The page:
Jesus’ transfiguration on the mountain reminds us that we are not God.   Even the best of us—represented in this vision as Freedom-fighting, lawgiver Moses and truth-telling Prophet Elijah—-are pale comparisons of the real deal.   No wonder the disciples fell on their faces, overcome by fear, aware of their own failings, overwhelmed by an encounter with the living God.

What happens next contains the very heart of the Christian story, and why this indescribable scene has the power to make a difference to us, today.

Jesus comes to them and touches them and tells them not to be afraid.

Does anything banish our fears more wonderfully than a simple, human touch—an outstretched arm, a warm hug, a hand clasping your own?   Former Central pastor John Wilcox called it “God’s love with skin on,” and I don’t know any better way to say it.  The


transformational, transfiguring truth of the universe is that the magnificent wholly other God chooses to come alongside us, to touch us and release our fears.    When Jesus was born, the angel messenger proclaimed him “Emmanuel,” which means God is with us.  Jesus’ hand on the shoulder of the disciples is none other than God’s own touch, because the extraordinary God willed all God’s hopes for us to be communicated in ordinary human touch.  [see Feasting on the Word, Patrick J. Willson, p. 457]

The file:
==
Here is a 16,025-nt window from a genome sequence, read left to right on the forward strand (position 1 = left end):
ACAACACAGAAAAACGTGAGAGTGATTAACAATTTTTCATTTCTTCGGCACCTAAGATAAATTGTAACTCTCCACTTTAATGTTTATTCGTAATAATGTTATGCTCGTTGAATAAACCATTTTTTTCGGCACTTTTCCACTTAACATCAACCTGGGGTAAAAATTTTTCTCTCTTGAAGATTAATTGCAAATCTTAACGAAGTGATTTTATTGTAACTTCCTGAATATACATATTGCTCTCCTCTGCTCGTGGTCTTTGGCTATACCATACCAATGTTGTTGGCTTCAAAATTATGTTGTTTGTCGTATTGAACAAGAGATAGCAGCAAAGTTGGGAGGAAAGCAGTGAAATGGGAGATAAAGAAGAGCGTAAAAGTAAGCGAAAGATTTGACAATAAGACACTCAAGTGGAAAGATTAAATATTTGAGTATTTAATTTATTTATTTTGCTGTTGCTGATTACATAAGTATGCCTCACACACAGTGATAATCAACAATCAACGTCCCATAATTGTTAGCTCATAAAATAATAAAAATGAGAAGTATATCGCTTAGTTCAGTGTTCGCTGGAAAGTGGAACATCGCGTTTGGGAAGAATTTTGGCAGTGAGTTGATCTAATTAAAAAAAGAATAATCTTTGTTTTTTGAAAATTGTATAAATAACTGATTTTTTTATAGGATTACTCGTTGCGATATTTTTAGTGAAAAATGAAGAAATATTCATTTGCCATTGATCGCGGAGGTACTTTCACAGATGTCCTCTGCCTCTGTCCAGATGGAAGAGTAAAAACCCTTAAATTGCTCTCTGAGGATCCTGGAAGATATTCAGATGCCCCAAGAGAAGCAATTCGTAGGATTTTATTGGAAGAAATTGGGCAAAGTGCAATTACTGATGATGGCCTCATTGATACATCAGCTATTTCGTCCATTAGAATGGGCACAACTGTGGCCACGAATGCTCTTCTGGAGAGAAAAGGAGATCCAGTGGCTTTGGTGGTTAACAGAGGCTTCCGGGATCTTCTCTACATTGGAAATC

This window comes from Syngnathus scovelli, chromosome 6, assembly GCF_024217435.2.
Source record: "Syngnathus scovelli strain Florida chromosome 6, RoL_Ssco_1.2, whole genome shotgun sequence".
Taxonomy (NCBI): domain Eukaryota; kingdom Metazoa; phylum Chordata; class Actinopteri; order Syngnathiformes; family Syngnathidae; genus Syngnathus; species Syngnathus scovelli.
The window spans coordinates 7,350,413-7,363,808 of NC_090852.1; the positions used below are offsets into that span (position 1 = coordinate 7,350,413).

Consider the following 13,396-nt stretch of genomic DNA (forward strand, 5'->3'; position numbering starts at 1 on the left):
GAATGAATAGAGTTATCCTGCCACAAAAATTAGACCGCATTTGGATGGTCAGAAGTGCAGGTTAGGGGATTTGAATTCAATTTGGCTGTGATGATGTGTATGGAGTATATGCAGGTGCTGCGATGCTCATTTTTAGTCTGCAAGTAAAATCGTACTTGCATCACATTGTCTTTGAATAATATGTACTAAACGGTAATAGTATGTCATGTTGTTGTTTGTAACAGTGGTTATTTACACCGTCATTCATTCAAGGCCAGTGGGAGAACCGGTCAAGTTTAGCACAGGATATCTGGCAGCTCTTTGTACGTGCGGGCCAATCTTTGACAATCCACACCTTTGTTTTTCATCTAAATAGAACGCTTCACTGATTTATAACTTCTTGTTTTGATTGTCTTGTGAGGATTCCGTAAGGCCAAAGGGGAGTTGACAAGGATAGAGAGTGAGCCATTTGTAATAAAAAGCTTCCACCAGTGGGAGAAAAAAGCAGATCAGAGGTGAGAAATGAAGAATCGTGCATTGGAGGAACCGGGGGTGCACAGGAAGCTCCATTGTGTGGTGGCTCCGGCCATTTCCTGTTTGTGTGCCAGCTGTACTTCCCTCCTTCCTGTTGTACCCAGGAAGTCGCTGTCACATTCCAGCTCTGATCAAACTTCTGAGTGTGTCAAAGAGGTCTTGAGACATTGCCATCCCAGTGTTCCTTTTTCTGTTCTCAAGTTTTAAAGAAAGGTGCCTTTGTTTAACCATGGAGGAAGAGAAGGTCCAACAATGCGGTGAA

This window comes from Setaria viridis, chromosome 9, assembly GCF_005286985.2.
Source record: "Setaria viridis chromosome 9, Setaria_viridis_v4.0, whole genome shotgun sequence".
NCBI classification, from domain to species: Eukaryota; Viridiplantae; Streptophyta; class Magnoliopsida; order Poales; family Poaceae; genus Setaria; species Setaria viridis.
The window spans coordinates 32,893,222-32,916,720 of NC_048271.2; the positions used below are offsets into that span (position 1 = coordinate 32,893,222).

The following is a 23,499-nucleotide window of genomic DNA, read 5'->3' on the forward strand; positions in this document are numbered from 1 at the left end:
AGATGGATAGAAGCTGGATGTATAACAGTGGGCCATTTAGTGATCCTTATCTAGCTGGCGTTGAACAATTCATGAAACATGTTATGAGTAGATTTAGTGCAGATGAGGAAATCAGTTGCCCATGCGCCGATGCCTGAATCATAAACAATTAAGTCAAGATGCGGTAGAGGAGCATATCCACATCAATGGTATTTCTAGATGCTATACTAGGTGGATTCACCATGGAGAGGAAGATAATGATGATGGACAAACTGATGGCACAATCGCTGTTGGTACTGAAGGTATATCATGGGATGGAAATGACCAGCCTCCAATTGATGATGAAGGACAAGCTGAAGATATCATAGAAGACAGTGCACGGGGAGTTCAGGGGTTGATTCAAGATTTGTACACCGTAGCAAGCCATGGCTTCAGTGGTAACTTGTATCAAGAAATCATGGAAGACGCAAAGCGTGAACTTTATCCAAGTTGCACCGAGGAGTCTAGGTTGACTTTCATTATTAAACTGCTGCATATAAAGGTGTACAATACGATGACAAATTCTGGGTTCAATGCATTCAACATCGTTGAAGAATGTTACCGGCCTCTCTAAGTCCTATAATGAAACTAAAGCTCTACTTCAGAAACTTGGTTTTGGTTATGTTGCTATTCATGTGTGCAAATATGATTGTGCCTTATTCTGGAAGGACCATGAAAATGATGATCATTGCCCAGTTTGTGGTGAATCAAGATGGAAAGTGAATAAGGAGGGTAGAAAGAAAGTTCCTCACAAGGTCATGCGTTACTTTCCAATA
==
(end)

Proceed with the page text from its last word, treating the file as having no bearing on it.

Let the reality of that sink in, by looking at your own hands.  You are holding the glory and magnificence of almighty God, the power to convey the unconditional love of the One who created us, who made a way when there was no way, and who welcomes us without reservation and without a reservation.   Through a touch, transcending even the most eloquent words, the most accurate data.   It’s well known that newborn infants need touch to survive and thrive.  It doesn’t end when they enter the terrible twos or the teen years, even when they shrug off a parent’s touch.  Physical contact with another person is part of what it means to be human. A church member who had to live in a sterilized environment to prepare for a bone marrow transplant spoke of her heightened sense of loneliness.   Widows and widowers and others who live alone often describe “skin hunger”—a physical yearning for the nourishment of loving touch.    Look at your hands and see what you hold there.

Not long ago I scanned a Sunday newspaper and found over thirty headlines using the words “fear” “afraid” and variations.  There is a lot of fear out there.  Fear that one’s quality of life is diminishing; fear that something is in danger of being irretrievably lost.  Fear that one’s community is becoming unrecognizable.     While fear once helped us survive primeval dangers, it can also become a means to control people, to reduce our capacity for generosity and good will, heighten a perception of enmity and us v. them.   Then the way to assuage fear is through exclusion and narrow self-interest.  Friends, God wants more for us and the whole human race.    We who have received the love that casts out fear are called to use our hands

to feed the hungry,
to welcome the stranger and protect little children,